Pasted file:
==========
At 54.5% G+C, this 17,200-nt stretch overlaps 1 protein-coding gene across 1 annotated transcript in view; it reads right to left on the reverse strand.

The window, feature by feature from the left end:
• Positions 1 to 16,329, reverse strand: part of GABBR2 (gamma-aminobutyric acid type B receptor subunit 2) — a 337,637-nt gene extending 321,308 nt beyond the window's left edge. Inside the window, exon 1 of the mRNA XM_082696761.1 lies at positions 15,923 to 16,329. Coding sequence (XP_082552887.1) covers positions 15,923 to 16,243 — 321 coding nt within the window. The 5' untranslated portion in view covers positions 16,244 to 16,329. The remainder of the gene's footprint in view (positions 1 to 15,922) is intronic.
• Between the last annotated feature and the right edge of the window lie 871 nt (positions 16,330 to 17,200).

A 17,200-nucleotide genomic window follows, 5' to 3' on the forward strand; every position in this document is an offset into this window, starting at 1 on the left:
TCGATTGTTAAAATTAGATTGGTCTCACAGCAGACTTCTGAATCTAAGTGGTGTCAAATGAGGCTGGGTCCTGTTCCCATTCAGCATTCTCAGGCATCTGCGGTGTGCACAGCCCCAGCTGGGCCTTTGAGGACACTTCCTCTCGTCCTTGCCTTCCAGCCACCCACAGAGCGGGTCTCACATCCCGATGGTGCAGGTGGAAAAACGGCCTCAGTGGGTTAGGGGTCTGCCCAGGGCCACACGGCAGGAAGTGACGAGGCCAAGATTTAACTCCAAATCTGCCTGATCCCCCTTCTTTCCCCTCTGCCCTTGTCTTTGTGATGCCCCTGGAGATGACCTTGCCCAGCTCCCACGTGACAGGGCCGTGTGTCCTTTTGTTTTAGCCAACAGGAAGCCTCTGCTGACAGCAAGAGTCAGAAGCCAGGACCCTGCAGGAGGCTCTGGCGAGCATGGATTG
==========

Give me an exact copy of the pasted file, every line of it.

At 54.5% G+C, this 17,200-nt stretch overlaps 1 protein-coding gene across 1 annotated transcript in view; it reads right to left on the reverse strand.

The window, feature by feature from the left end:
• Positions 1 to 16,329, reverse strand: part of GABBR2 (gamma-aminobutyric acid type B receptor subunit 2) — a 337,637-nt gene extending 321,308 nt beyond the window's left edge. Inside the window, exon 1 of the mRNA XM_082696761.1 lies at positions 15,923 to 16,329. Coding sequence (XP_082552887.1) covers positions 15,923 to 16,243 — 321 coding nt within the window. The 5' untranslated portion in view covers positions 16,244 to 16,329. The remainder of the gene's footprint in view (positions 1 to 15,922) is intronic.
• Between the last annotated feature and the right edge of the window lie 871 nt (positions 16,330 to 17,200).

A 17,200-nucleotide genomic window follows, 5' to 3' on the forward strand; every position in this document is an offset into this window, starting at 1 on the left:
TCGATTGTTAAAATTAGATTGGTCTCACAGCAGACTTCTGAATCTAAGTGGTGTCAAATGAGGCTGGGTCCTGTTCCCATTCAGCATTCTCAGGCATCTGCGGTGTGCACAGCCCCAGCTGGGCCTTTGAGGACACTTCCTCTCGTCCTTGCCTTCCAGCCACCCACAGAGCGGGTCTCACATCCCGATGGTGCAGGTGGAAAAACGGCCTCAGTGGGTTAGGGGTCTGCCCAGGGCCACACGGCAGGAAGTGACGAGGCCAAGATTTAACTCCAAATCTGCCTGATCCCCCTTCTTTCCCCTCTGCCCTTGTCTTTGTGATGCCCCTGGAGATGACCTTGCCCAGCTCCCACGTGACAGGGCCGTGTGTCCTTTTGTTTTAGCCAACAGGAAGCCTCTGCTGACAGCAAGAGTCAGAAGCCAGGACCCTGCAGGAGGCTCTGGCGAGCATGGATTG